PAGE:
French Regionals 2010
Today is the big day in France, as you might know, with the first round of the regional elections in all 26 regions being held. I’ve been covering the elections on and off through the French Regionals 2010 page still available. Polls close at 18:00 in most places, but major cities such as the Greater Paris close at 20:00, and, as always, results will be released at that time.
The first round, as the popular word of wisdom, is the time to choose and the runoff is the time to eliminate. While it is unlikely that there will be any first-round elections today, the various results today will decide the nature of the runoff and give us an idea of what to expect in the runoff. There are separate keys in the first round for each party, so here is a brief summary of what each major party wants to get out of today:
Abstention hasn’t been discussed much, but interest in these elections have been low and neither left nor right have been able to convince voters. Abstention during the first round of voting six years ago had been 37.9% (and 34.3% in the runoff) which showed that the vote was a real vote for the left against the right and that it was a deep protest vote. In 1998, the record for abstention in regional elections had been set with 42% of voters not turning out. Today, pollsters indicate that abstention will hit a new record, between 45% and 49%. Interest in the elections picked up a bit in the very final moments of the campaign, but was only at 54% according to TNS-Sofres. Yet, some voters who are not interested will vote. What are the implications of low turnout? Nobody knows for sure, but since pollsters usually publish the results of those who were likely or certain to vote, huge surprises are not very likely (and surprises will come only from last-minute deciders and swingers on Friday and Saturday). Polls have shown the right’s electorate, bracing for a thumping, to be unmotivated.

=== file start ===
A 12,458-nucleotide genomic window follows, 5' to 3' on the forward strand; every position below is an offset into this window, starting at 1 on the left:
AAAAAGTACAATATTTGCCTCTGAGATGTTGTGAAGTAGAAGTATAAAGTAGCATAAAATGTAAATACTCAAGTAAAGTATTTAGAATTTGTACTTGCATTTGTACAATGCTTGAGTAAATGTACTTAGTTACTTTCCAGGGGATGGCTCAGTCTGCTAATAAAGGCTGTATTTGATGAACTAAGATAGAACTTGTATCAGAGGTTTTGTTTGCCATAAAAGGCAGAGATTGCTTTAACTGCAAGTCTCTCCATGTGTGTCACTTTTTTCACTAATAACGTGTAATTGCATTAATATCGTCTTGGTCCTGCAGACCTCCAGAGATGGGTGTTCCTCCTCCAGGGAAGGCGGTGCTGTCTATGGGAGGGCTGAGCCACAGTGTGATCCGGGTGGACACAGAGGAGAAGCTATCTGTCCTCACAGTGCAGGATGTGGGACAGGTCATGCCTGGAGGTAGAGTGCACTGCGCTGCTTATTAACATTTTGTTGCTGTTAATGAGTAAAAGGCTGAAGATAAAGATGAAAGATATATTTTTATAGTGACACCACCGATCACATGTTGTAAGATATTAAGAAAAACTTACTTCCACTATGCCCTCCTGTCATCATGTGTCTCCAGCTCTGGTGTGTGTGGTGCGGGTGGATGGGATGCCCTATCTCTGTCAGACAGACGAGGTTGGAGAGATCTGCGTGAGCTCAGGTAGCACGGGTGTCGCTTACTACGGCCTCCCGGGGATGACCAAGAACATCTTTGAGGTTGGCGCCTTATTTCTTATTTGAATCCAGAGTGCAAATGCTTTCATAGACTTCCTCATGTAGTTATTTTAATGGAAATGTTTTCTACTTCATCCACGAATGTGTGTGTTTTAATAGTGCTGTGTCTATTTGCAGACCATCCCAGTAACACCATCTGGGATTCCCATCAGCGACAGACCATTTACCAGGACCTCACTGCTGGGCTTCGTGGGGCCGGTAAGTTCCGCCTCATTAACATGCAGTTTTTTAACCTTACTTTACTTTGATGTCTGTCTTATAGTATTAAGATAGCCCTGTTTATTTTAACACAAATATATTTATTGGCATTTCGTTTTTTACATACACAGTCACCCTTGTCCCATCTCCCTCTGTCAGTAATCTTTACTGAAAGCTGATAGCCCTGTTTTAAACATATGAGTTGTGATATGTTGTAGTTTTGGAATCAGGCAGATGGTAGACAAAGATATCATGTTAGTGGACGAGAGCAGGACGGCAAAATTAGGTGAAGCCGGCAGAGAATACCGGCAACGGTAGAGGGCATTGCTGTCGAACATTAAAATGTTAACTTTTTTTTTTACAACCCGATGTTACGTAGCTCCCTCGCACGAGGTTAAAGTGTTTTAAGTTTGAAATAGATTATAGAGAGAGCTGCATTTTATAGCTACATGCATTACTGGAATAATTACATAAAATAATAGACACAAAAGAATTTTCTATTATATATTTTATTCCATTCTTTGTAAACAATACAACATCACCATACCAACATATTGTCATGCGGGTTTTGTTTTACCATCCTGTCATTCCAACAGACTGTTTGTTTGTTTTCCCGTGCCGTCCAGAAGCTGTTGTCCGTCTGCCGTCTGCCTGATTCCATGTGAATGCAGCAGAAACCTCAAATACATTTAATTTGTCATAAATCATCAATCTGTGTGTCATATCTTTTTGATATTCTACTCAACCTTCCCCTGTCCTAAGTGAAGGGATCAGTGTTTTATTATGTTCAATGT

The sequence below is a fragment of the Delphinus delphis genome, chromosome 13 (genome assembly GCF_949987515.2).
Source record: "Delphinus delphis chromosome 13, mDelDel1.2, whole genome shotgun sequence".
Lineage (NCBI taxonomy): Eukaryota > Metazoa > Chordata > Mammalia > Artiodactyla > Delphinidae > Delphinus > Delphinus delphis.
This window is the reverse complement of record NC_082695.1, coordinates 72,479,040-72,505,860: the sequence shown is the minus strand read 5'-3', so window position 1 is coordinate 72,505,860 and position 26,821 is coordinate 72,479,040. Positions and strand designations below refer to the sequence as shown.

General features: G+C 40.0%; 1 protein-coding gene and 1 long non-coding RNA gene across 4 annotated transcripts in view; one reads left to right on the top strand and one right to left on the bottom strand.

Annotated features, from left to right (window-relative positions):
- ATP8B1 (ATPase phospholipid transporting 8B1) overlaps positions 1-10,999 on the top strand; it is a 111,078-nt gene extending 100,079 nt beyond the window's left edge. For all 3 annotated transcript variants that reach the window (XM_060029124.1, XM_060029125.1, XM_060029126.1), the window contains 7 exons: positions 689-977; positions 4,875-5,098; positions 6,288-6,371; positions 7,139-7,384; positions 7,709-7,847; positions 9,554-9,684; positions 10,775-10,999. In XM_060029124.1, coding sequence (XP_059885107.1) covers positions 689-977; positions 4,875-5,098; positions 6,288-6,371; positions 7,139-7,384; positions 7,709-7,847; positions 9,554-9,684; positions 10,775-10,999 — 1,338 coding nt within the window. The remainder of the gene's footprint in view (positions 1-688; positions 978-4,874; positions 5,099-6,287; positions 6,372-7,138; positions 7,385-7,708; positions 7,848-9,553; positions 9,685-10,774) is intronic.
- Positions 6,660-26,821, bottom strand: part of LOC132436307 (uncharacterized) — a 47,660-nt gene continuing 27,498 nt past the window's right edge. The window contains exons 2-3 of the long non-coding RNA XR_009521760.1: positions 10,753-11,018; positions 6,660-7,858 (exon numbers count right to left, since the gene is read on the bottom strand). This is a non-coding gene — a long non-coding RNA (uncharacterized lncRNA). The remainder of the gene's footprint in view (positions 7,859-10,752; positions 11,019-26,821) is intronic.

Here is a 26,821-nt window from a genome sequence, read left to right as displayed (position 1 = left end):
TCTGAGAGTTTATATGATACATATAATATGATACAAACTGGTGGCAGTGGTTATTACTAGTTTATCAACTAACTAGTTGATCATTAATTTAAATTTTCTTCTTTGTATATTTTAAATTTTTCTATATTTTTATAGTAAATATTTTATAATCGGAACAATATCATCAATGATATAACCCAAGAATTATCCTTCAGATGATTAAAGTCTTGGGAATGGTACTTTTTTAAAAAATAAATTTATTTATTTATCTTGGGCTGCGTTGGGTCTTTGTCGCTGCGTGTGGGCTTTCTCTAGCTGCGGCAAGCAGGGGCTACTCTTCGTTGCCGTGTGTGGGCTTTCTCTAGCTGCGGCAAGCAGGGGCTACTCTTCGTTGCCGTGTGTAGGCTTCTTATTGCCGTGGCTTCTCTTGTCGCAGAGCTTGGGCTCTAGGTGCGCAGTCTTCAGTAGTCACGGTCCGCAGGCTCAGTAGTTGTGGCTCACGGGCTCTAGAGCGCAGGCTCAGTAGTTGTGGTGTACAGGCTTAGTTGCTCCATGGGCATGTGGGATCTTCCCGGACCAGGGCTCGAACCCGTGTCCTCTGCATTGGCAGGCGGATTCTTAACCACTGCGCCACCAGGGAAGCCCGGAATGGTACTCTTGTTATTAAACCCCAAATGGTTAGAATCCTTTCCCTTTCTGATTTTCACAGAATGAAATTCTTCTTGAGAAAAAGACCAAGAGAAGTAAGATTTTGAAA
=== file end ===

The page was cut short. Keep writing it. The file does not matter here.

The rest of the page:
Turnout at 12:00: 16.07% (+1.2% on 2009 Euros, -2.4% on 2004)
The UMP is in a very bad state ahead of next week’s runoffs, but it wants to come it in front in the first round. It believes that being the first party nationally (even if that doesn’t mean anything) even with 27-30% of the vote, could create a “new dynamic” for the runoff and provide a boost for the right. The PS has been closing the gap with the UMP, and polls now place it ahead of the UMP nationally. The UMP in the last days tried to mobilize its electorate with large meetings around Fillon and some rather “bizarre” visits by Sarkozy himself to key regions, although Sarkozy denies any electioneering. As said above, polls have shown the right’s electorate, bracing for a thumping, to be unmotivated.
The PS too wishes to come out in front of the UMP, because it would allow it to reclaim the position of uncontested leader of the French left (a title lost in 2009) but also give it an upper hand in talks with the Greens and Left Front ahead of the runoff, because Greens and Left, with good results on the horizon, will be very, very picky.
The Greens have been maintaining around 65-75% of their 2009 European electorate, a good result in an election where issues and dynamics are quite different. It is hovering between a low of 11-12% and a high of 14-15%, which would place it at best slightly under its 16.28% result in the European elections. Their major goal now is to place ahead of the PS in Alsace, but also to obtain a good result in key regions such as Île-de-France (with Duflot) and Rhône-Alpes, which would allow it to be demanding in the upcoming talks to merge with the PS lists. The Greenies hinted in the past they might not merge the PS in a few regions and fight the runoff, in regions such as Midi-Pyrénées (where there’s an old story of bad blood with PS incumbent Martin Malvy), Rhône-Alpes, Poitou-Charentes (where local Greens aren’t fond of Royal) or Bretagne.